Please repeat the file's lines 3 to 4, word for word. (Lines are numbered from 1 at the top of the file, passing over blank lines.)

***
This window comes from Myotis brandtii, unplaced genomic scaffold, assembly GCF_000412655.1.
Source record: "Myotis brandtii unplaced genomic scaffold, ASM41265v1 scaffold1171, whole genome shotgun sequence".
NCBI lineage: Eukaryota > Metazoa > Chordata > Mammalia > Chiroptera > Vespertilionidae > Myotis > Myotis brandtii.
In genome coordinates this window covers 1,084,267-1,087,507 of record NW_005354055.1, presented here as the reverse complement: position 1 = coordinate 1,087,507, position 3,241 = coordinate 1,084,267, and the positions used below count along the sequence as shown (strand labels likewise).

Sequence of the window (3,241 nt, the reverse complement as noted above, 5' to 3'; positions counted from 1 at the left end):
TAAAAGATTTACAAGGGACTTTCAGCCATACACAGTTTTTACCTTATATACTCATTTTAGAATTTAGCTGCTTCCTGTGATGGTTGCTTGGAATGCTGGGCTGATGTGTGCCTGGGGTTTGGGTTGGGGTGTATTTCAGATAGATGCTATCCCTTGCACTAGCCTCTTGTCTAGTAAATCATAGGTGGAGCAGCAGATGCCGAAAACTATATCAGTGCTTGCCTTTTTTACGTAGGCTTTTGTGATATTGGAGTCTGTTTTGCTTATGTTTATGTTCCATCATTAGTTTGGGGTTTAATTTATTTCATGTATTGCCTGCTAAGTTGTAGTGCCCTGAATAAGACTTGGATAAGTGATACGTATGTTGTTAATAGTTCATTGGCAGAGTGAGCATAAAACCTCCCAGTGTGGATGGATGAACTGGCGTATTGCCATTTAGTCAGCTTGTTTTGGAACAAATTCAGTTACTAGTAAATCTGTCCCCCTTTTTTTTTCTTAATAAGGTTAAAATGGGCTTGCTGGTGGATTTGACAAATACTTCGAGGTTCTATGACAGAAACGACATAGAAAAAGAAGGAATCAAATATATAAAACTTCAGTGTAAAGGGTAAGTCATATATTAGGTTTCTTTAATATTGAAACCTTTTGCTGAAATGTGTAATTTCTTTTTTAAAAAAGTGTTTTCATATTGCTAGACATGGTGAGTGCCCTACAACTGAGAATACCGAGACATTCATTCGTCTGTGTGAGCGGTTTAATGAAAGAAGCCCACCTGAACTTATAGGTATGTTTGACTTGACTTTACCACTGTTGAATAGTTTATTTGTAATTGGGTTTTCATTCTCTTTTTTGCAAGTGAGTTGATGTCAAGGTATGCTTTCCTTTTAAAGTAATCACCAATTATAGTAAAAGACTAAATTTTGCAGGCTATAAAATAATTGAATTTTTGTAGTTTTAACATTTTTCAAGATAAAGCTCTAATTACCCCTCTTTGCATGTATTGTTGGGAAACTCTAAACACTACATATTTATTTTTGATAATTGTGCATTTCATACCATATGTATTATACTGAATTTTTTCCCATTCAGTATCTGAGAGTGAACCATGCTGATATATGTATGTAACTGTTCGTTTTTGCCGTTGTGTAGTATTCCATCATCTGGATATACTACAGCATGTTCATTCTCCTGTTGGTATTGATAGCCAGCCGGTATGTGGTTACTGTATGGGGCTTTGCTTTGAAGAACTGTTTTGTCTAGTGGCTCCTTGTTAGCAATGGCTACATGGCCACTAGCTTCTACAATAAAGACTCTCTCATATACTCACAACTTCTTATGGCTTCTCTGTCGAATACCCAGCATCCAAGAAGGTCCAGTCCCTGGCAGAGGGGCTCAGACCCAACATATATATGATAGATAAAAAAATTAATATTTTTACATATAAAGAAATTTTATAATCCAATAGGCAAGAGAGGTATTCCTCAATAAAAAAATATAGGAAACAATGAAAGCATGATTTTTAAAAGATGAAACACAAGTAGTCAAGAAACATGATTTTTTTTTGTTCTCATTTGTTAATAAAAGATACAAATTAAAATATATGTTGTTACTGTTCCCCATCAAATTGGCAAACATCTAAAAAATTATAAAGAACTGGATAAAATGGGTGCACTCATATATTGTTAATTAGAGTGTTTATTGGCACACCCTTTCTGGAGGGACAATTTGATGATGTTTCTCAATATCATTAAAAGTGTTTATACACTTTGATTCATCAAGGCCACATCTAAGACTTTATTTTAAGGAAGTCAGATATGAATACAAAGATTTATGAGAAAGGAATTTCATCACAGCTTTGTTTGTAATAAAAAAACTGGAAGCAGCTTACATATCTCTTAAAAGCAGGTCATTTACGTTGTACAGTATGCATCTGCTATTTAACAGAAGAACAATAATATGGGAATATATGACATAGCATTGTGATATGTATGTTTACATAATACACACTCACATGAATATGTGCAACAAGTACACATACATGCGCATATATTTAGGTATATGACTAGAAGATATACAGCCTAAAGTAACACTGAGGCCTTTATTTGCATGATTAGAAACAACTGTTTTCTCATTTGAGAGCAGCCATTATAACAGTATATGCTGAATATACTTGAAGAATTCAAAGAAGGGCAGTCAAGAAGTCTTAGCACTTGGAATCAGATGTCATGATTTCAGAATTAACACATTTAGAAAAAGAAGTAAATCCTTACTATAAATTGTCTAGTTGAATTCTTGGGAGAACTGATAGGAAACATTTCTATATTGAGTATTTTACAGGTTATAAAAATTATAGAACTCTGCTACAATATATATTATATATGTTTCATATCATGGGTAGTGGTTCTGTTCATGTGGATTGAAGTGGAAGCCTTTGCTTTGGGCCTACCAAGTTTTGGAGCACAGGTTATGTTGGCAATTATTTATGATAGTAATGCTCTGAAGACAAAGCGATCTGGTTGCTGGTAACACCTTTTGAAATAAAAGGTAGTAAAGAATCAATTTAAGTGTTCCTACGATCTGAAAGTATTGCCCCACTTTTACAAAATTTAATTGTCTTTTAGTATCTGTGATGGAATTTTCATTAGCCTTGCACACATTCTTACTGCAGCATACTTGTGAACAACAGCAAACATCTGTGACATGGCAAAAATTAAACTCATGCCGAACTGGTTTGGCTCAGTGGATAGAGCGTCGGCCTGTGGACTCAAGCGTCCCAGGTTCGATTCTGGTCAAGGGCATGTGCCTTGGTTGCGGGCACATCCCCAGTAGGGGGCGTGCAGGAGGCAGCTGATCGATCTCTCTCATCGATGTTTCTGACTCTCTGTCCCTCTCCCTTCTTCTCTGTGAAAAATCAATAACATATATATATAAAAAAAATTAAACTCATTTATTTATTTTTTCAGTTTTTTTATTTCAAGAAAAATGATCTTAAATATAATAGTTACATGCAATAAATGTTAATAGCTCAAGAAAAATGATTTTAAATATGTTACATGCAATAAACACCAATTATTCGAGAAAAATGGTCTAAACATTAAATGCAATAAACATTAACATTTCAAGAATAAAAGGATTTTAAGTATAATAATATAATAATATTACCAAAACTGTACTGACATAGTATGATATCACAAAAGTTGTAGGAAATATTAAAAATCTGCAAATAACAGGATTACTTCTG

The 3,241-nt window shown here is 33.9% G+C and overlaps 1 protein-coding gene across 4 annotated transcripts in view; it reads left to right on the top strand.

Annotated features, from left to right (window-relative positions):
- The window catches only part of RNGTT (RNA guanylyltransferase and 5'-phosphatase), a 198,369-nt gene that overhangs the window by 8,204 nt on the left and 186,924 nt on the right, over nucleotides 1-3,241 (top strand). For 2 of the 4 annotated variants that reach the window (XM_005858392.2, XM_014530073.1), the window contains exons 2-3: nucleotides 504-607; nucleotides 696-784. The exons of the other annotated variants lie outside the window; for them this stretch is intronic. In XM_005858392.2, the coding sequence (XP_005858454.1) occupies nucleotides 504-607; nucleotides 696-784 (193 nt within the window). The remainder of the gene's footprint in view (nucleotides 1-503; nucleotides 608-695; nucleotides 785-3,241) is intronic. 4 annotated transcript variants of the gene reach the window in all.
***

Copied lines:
NCBI lineage: Eukaryota > Metazoa > Chordata > Mammalia > Chiroptera > Vespertilionidae > Myotis > Myotis brandtii.
In genome coordinates this window covers 1,084,267-1,087,507 of record NW_005354055.1, presented here as the reverse complement: position 1 = coordinate 1,087,507, position 3,241 = coordinate 1,084,267, and the positions used below count along the sequence as shown (strand labels likewise).